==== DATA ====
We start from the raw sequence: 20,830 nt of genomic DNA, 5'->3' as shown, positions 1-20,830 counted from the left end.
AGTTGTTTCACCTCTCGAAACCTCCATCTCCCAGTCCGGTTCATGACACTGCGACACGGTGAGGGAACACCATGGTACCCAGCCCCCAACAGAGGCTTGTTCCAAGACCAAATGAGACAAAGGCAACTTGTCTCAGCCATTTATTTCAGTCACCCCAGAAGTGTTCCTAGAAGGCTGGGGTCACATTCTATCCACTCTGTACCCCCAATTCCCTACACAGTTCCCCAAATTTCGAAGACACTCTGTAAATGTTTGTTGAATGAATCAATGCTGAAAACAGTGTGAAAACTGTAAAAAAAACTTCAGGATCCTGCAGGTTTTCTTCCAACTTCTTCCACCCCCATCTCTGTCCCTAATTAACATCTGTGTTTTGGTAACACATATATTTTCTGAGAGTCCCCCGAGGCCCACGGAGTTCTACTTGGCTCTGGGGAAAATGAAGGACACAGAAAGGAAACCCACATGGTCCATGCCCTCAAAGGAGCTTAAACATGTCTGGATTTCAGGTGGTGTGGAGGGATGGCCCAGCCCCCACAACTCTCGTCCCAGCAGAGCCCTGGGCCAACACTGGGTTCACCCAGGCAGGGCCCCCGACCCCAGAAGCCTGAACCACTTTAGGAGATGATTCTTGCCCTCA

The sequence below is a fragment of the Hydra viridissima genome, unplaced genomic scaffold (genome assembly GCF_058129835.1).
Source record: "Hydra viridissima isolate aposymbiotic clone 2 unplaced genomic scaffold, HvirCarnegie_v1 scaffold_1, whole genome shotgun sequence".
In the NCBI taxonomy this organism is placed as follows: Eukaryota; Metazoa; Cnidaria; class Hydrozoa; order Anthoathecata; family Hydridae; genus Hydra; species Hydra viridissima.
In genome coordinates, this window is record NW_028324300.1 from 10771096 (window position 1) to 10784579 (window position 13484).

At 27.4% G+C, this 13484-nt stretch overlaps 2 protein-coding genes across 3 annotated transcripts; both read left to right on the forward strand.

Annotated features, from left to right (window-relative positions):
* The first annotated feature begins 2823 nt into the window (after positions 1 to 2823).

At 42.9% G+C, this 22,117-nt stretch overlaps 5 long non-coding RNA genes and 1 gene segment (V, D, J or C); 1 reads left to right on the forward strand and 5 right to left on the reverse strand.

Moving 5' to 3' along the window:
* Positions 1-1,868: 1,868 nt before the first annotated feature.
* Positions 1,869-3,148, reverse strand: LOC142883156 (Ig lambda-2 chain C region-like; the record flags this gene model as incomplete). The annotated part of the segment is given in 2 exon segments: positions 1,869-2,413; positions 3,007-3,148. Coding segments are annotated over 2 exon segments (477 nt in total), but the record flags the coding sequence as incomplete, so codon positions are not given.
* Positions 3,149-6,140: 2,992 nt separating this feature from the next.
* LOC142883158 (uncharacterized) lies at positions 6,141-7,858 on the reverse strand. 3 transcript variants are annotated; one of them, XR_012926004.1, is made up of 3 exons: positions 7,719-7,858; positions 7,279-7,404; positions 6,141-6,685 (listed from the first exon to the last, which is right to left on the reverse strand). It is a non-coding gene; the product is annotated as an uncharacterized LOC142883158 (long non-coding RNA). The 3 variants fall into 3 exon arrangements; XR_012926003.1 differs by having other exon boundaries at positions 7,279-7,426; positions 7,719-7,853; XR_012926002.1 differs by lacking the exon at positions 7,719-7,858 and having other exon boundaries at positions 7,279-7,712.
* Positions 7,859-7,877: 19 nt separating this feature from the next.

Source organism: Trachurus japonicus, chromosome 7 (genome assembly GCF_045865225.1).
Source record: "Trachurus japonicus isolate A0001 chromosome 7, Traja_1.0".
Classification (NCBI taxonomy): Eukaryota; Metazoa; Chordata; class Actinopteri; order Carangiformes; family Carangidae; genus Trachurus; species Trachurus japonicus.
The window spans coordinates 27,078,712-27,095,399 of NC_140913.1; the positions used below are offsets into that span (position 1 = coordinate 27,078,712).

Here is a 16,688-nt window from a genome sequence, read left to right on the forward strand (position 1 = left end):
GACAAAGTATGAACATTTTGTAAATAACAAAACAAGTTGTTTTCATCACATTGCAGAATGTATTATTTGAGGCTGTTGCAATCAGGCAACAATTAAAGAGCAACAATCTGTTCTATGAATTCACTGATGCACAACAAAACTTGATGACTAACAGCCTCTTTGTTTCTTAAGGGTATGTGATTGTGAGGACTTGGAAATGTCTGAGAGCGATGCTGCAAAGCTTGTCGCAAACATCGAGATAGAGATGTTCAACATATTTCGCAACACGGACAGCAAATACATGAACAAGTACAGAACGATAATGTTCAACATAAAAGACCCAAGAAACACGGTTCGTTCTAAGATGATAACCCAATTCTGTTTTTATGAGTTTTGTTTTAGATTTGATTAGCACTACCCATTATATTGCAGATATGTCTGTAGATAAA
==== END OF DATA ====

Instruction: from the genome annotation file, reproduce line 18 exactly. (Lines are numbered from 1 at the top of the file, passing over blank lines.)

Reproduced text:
Source record: "Trachurus japonicus isolate A0001 chromosome 7, Traja_1.0".